How Portrait Of A Lady On Fire Avoided One Of The Biggest Pitfalls Of Making A Period Piece

“We had the time we needed,” Celine Sciamma assured the Daily Beast. “There’s only 69 scenes, which is half of the scenes of a traditional script. We thought a lot about this, how to not get overwhelmed with the things that are supposed to come with a period piece. You have to compromise and still be able to [execute] our vision.”

Never focusing away from the push-and-pull of her protagonists, Sciamma’s film is noticeably minimalistic in its production design and costuming, and there’s an explicit emphasis on functional design over aesthetics. This creative freedom comes with the subjectivity of fiction and film — sometimes it’s okay for emotional truth to be prioritized over accuracy.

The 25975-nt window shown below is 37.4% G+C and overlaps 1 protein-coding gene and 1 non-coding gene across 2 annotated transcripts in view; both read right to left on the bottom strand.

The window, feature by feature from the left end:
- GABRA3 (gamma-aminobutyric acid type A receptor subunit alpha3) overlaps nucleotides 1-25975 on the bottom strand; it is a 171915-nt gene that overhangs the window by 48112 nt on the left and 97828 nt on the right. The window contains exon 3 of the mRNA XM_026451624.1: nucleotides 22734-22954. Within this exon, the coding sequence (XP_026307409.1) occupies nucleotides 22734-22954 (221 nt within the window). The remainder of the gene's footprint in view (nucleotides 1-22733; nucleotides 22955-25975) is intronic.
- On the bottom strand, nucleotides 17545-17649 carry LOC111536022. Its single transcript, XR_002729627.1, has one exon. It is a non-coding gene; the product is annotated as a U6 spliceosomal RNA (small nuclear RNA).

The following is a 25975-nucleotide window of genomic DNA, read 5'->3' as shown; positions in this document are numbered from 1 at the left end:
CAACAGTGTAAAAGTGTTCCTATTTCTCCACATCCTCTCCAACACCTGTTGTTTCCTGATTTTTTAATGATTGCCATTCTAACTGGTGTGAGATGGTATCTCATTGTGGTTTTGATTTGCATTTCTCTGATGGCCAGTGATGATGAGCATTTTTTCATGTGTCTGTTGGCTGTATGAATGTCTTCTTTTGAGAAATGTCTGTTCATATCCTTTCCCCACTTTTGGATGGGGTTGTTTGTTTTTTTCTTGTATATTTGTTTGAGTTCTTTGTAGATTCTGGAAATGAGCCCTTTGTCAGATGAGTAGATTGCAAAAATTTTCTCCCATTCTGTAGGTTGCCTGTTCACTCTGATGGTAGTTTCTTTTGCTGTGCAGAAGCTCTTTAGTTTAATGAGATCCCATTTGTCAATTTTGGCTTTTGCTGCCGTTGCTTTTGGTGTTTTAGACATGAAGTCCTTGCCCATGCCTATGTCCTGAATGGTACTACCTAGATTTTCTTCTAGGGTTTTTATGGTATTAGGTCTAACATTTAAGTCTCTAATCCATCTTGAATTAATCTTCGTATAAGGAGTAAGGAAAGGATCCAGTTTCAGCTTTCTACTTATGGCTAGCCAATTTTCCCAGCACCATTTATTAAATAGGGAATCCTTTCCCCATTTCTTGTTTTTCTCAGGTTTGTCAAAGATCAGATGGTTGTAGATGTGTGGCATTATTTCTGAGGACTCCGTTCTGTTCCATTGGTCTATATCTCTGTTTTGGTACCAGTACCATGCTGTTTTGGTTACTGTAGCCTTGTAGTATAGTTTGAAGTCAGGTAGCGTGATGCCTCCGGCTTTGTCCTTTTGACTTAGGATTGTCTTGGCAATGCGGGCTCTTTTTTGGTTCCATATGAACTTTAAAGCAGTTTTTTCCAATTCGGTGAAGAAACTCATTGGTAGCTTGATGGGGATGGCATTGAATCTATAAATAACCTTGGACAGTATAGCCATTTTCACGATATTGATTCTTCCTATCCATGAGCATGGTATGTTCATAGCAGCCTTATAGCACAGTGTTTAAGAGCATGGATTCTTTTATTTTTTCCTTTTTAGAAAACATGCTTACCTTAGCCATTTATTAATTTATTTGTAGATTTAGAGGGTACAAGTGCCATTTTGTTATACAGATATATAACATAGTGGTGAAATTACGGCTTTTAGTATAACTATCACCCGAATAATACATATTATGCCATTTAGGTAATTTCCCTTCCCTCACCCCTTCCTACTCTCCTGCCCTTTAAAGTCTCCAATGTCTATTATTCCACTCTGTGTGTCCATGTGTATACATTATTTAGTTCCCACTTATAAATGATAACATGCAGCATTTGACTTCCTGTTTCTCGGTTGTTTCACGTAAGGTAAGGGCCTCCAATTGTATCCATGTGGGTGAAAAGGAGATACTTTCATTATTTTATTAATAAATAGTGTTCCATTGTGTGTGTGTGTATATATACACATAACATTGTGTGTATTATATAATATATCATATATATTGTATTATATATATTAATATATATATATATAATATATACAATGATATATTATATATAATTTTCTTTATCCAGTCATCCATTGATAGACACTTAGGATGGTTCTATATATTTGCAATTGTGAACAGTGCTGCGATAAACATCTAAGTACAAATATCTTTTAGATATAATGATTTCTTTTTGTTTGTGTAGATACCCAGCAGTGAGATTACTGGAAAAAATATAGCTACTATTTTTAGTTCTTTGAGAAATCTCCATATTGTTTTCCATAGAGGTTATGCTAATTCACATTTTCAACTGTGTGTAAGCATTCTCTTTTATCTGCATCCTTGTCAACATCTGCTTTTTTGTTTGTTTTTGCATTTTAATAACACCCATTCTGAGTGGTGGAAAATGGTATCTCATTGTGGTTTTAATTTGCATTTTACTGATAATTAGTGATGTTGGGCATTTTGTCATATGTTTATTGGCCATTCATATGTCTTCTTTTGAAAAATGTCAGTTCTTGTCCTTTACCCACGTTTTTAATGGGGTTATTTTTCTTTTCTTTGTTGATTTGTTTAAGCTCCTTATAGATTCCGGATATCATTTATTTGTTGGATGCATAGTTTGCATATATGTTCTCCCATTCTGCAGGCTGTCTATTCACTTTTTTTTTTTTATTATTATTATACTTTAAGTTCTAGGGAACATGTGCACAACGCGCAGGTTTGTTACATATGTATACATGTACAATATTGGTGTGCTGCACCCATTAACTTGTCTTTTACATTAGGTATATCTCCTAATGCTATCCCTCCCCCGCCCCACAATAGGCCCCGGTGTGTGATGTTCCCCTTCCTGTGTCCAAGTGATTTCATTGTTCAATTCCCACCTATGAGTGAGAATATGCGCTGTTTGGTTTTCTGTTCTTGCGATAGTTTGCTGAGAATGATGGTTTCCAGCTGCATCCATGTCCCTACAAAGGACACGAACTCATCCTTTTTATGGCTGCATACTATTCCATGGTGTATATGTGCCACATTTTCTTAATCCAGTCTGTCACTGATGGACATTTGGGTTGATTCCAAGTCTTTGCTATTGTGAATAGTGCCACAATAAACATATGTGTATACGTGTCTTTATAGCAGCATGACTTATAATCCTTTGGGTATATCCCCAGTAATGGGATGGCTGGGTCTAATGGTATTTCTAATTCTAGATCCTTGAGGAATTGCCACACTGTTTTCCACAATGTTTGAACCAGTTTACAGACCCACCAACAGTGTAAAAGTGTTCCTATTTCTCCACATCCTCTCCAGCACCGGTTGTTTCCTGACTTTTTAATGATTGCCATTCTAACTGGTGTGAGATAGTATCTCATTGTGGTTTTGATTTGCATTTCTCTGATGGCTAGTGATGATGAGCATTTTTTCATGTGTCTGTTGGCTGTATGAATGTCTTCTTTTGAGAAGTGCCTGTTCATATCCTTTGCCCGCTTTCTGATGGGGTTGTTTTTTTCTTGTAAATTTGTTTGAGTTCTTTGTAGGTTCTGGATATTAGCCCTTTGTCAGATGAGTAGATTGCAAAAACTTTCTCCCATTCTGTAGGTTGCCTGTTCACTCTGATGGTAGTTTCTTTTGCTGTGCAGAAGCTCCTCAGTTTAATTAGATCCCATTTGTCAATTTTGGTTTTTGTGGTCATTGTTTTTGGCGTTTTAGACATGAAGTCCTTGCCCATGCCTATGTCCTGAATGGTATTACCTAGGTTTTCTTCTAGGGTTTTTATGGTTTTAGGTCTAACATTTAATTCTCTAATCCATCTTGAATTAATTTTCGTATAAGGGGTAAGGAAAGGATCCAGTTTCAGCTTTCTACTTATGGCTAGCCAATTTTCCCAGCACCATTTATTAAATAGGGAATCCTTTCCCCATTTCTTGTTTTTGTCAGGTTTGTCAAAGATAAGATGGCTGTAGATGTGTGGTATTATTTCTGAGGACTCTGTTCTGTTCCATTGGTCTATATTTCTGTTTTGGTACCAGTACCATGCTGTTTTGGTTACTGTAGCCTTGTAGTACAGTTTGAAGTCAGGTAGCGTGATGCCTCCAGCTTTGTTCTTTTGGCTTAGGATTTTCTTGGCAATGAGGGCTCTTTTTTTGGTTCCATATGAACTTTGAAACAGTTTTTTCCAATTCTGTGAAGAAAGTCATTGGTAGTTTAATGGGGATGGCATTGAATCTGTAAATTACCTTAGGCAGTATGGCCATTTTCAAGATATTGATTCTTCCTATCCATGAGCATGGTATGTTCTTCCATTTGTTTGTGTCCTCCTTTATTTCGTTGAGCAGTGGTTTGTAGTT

Greta Gerwig’s 2019 “Little Women” adaptation takes a similar approach. There was less of a budget and time restriction going on in that film’s production, but sometimes Gerwig’s writing, costuming, and direction felt modernized and out of place. There’s a relatable, adolescent authenticity, however, that makes Gerwig’s work stand apart from other adaptations. In both films, the story and characters come first above any period limitations or restrictions.

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